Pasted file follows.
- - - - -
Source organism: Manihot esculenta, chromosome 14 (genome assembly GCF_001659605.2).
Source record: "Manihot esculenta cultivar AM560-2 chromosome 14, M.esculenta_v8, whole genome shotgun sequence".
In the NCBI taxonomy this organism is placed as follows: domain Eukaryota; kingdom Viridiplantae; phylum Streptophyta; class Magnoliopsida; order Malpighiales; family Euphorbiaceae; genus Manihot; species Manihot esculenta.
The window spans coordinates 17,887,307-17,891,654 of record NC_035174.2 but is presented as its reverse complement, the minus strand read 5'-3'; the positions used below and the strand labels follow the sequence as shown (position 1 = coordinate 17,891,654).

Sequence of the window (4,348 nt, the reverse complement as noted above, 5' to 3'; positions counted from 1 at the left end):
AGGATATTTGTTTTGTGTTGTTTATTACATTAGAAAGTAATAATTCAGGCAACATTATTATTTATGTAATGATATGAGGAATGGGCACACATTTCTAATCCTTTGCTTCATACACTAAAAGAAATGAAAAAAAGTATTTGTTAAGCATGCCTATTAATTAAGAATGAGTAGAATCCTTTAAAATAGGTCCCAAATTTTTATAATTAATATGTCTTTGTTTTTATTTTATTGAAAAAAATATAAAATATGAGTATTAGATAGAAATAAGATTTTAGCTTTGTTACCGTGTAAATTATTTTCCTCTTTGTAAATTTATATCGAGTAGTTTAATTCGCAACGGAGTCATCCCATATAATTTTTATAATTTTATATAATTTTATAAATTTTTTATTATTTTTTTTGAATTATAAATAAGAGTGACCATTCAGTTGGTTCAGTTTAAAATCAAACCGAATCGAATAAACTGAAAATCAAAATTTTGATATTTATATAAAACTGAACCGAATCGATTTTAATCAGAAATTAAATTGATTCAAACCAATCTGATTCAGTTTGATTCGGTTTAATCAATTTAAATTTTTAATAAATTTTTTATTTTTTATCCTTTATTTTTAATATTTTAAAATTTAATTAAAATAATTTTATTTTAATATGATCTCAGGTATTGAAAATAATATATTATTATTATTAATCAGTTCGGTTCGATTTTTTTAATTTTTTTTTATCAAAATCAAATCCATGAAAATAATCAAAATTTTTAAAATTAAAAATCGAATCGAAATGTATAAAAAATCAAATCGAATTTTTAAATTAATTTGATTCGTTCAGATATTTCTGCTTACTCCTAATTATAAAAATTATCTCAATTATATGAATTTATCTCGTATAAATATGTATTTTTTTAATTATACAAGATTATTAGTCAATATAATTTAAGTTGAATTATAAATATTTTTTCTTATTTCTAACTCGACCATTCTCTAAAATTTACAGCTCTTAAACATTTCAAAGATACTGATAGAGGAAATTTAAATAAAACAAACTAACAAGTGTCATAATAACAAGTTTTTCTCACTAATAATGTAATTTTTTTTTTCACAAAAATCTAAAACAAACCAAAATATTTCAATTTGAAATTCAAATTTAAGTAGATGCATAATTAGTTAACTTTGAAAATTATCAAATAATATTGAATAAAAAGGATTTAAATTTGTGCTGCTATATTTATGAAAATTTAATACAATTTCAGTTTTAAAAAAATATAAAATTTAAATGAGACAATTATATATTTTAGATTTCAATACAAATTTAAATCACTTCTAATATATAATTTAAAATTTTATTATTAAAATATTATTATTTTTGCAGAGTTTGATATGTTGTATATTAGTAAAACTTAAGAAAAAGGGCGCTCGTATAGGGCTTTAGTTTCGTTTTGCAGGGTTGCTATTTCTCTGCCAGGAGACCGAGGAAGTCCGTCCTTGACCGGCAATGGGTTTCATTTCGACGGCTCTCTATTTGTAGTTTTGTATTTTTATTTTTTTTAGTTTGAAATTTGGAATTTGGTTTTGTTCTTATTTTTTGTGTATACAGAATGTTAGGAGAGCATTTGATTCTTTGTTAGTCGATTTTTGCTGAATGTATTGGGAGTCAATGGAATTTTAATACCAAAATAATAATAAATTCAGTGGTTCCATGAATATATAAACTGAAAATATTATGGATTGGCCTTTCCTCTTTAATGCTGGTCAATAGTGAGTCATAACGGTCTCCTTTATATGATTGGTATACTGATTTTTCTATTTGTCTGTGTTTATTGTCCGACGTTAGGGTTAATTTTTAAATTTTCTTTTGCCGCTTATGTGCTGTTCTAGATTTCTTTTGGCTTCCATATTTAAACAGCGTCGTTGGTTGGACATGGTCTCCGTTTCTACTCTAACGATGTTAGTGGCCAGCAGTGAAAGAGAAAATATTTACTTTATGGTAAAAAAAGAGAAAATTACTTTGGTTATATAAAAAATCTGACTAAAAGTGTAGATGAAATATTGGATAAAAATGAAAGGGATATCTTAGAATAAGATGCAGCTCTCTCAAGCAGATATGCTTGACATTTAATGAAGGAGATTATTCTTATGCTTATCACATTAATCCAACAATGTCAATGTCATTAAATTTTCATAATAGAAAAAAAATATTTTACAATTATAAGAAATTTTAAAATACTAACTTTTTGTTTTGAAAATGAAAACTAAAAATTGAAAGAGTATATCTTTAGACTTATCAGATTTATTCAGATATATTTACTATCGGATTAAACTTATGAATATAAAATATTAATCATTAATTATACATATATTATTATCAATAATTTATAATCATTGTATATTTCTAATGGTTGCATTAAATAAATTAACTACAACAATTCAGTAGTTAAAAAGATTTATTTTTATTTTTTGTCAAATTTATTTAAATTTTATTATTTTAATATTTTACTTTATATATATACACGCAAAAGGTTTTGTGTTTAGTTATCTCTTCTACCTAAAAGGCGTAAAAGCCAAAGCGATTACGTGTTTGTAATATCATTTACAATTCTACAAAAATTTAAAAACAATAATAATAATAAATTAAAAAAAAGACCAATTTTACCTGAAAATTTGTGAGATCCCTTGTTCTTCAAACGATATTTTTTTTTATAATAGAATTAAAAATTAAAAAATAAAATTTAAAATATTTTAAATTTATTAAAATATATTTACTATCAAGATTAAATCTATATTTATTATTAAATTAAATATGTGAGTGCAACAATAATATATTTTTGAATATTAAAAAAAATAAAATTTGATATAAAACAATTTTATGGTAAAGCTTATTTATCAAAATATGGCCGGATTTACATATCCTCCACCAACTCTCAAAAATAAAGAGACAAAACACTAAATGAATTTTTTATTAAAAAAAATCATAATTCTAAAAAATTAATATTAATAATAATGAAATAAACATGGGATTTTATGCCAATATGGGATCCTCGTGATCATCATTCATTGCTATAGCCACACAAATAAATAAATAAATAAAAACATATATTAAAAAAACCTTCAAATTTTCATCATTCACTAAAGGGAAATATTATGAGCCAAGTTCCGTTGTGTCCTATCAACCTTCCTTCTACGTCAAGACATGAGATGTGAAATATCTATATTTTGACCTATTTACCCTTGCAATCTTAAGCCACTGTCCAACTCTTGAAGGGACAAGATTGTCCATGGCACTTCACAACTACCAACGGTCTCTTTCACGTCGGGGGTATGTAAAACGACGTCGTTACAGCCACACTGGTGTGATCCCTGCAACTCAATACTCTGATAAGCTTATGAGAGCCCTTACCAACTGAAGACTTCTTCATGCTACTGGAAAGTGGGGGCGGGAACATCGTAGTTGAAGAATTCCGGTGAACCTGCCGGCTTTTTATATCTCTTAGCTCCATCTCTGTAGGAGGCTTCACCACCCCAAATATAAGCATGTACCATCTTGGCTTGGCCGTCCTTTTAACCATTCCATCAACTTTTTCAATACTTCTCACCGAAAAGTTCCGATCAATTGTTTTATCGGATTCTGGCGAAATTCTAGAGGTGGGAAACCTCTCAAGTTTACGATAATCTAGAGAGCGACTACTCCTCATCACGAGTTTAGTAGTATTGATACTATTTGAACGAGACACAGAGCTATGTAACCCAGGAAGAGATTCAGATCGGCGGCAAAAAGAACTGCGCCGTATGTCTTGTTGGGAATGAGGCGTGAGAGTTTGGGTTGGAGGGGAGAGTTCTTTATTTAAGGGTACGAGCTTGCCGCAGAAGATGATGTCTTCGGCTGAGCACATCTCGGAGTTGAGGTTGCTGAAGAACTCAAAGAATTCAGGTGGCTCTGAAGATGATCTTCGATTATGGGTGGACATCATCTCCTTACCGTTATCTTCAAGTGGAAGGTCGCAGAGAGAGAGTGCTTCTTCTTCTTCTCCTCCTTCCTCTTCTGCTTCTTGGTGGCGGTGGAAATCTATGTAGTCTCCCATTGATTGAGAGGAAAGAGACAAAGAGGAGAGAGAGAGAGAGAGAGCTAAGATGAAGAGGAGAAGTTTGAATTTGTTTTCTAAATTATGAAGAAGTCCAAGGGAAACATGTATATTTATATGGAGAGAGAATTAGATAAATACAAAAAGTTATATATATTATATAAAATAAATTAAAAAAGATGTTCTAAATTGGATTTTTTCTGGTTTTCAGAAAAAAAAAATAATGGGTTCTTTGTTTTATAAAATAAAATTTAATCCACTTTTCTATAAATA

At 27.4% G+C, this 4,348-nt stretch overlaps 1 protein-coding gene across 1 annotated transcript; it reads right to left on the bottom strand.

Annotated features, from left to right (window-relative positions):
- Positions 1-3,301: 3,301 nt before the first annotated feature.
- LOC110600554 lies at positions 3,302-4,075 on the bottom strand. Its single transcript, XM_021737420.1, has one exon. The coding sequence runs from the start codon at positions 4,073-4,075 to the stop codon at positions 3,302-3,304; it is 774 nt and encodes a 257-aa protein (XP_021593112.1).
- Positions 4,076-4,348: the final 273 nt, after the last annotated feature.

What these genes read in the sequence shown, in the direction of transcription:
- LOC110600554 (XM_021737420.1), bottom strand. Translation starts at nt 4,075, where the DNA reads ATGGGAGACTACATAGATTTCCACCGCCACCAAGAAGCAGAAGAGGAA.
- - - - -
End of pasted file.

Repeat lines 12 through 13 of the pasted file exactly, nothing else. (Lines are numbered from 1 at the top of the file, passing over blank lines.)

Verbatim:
What these genes read in the sequence shown, in the direction of transcription:
- LOC110600554 (XM_021737420.1), bottom strand. Translation starts at nt 4,075, where the DNA reads ATGGGAGACTACATAGATTTCCACCGCCACCAAGAAGCAGAAGAGGAA.